1.Working with person centred values means respecting individuality, allowing and supporting individuals to retain this or if required restore it. Person centred values should be at the very core of social care work, and infact is a legal requirement as many of it’s values are mimicked in acts such as the human rights act and the health and social care act, furthermore it should be present in your companies policy and codes of practice. If you are practicing proficient person centred values individuals should feel they are supported in accessing their rights, treated as an individual, supported to exercise choice, have privacy if they want it, are supported to be as independent as possible and are treated with individuality and respect. Clearly to ensure this is happening person centred values will have to be considered in every aspect of your work, making it much more effective and less invasive.
2. Identity, self image and self esteem all to a certain extent rely upon and effect each other. Identity is about people being themselves and being allowed to make their own independent choices as to what that is. There are many different forms of identity such as religious, cultural and personal things such as the way you dress or what colour you want your hair. This ties in with self image which is the way individuals envisage themselves in relation to abilities, appearance, and personality. If they are allowed to form their own identity this will generally create a healthier self image as they are in control of this and as they have been allowed to focus on what they appreciate and respect meening they will be more likely to appreciate and respect themselves, this in essence is self esteem. Self esteem is about self respect and the confidence in one’s own worth or abilities. Clearly if people make you doubt your identity or self image or try to change this it will belittle you knocking your confidence in your own worth and your self respect
3. There are many factors that will contribute to the well being of individuals, these include but are not limited to, spiritual factors that enrich lives and touch people and are uplifting on a deep level such as religion, music and art. Emotional factors e.g. close bonds with family and friends, happy memories, photographs, correspondence etc… Cultural factors that respect the individual’s likes choices and preferences and that give them a sense of what is normal to them. Religious factors such as attending church or mosque or visits from their local religious leaders, being able to and supported to celebrate religious celebrations, having an appropriate place to pray etc… Social factors such as opportunities to be with others, to communicate with others, to share in a group experience. Lastly Political factors such as being involved and having a say in what is happening or should happen in their environment and having their opinions respected.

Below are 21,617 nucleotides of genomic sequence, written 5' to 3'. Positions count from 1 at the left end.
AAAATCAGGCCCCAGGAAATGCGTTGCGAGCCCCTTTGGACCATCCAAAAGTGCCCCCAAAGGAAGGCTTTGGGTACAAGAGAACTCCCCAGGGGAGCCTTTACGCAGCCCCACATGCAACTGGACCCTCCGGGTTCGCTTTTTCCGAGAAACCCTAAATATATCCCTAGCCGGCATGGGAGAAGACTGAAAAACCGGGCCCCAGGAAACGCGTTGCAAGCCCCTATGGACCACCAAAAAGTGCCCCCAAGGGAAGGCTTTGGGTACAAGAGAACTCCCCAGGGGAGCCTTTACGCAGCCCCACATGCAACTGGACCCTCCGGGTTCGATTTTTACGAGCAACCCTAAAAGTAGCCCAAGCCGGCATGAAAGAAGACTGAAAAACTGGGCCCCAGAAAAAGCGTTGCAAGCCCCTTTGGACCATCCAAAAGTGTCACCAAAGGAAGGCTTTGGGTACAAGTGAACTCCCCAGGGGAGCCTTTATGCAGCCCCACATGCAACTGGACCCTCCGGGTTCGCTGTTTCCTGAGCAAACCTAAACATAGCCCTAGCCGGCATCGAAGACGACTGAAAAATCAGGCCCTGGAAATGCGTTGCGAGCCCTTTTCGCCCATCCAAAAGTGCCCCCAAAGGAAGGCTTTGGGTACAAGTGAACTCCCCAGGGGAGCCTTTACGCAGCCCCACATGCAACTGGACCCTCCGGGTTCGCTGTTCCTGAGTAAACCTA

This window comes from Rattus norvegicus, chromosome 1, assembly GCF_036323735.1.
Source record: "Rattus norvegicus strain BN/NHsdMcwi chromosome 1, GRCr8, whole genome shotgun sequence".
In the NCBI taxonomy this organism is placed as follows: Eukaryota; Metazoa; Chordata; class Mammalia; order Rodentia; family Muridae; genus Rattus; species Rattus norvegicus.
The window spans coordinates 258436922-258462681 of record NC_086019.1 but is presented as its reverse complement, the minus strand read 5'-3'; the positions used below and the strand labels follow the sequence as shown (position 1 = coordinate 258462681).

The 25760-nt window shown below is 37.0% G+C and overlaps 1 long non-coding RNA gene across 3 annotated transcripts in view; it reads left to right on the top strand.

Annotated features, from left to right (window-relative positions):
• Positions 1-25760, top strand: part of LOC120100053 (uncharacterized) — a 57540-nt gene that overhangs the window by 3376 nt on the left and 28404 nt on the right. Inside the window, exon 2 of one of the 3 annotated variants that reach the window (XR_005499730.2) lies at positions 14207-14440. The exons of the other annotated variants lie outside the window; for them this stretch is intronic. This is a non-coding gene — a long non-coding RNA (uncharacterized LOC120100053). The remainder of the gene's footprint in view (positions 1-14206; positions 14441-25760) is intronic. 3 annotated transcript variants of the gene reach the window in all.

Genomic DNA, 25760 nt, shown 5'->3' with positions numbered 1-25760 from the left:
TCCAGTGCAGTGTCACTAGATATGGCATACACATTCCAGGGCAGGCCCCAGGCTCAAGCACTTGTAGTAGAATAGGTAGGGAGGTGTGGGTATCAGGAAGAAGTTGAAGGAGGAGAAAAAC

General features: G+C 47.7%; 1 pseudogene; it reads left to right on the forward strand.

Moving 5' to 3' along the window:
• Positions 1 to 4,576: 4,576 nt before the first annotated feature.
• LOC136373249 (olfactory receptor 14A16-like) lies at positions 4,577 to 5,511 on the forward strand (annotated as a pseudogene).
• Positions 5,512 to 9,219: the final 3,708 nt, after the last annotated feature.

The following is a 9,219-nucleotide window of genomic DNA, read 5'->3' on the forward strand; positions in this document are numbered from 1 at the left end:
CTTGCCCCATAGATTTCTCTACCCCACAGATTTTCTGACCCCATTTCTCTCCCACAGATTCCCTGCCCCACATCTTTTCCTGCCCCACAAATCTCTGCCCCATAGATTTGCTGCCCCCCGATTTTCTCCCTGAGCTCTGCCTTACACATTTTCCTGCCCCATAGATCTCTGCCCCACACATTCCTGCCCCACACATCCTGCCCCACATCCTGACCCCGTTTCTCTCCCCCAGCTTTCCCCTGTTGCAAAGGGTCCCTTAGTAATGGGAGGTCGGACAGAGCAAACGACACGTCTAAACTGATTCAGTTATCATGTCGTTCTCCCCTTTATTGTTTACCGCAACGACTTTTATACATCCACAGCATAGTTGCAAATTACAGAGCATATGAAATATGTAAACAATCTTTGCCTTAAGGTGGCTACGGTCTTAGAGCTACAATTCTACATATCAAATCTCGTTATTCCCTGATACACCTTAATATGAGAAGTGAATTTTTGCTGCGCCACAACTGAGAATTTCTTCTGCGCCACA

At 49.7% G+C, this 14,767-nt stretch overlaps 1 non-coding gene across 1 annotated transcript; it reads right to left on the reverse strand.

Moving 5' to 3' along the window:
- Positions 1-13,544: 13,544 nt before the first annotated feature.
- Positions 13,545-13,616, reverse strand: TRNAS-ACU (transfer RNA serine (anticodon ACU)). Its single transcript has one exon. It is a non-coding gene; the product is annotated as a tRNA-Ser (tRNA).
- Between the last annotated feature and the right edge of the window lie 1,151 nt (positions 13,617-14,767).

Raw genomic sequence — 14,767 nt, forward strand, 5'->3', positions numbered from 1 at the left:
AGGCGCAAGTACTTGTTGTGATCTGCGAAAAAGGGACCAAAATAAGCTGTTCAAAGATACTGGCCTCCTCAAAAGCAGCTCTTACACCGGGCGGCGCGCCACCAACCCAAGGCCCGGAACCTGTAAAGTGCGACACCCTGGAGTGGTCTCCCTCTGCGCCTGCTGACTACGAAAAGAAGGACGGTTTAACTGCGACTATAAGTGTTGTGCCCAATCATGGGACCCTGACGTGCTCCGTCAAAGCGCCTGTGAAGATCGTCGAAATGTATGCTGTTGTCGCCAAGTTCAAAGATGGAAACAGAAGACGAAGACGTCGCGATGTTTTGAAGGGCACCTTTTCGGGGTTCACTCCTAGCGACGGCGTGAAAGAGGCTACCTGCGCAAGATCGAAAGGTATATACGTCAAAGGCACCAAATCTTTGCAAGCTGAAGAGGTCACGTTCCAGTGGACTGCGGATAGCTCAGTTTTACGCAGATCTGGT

4. 1- Individuals- this is the risks that individuals pose to themselves or others, examples include the risk of scolding whilst making tea, the risk of violence, the risk of falling down stairs, manual handling (TILE) etc… this relates to staff and service users. As far as service users risk assessments should be easily available and carried out and renewed regularly, generally with their support plans. 2- Environment- this refers to environmental dangers, for example the risks of trips and falls on carpets, the risks of fires, the risk of drowning (ponds, swimming pools) etc… This relates to all the possible risks in your environment and should be used as a tool to reduce these risks wherever possible and provide guidelines for dealing with consequences of these risks should they ever arise.
3- Dangerous substances- This is the risks of and dangerous substances in your work place, for example cleaning products, medication, DIY materials etc… These risks should be covers in COSHH training and ways to deal with the dangers should be available on COSHH sheets. Most premises will have to use some form of dangerous substance so you must weigh up the risks verses the benefits and apply suitable working practices. 4- Equipment- refers to the dangers that may arise from using equipment around the workplace, for example lifting equipment, cooking equipment, bathing equipment etc… these risks refer to using the equipment safely and appropriately, sometimes it may be deemed to much of a risk for a certain individual to use some equipment (forgetful due to an illness/medication, pregnant etc) so this must be documented and regulated.
5. Employers and companies have a responsibility to ensure people in their care (employees/ service users) are being safeguarded as much as possible and not unnecessarily being put in harms way, this is one of an individual’s most basic rights. However sometime’s risks will be a necessity so risk assessments are there to make sure this is done in the least dangerous and most appropriate way so as not to endanger anyones health and ensure individuals are fully aware of the risks involves so they know what they are doing and how to do it properly.
6. Assessments need to be regularly revisited because risks are liable to change, for example risks individuals impose on themselves or others can change regularly, this could be growing more unstable due to old age or becoming much more or less violent during times of ill mental health or other factors. Equipment could be upgraded and need to be used in a different way to be considered being used safely, the same goes for dangerous substances and changing environments. Things continually change so risk assessments should acknowledge and represent that if they are to be effective.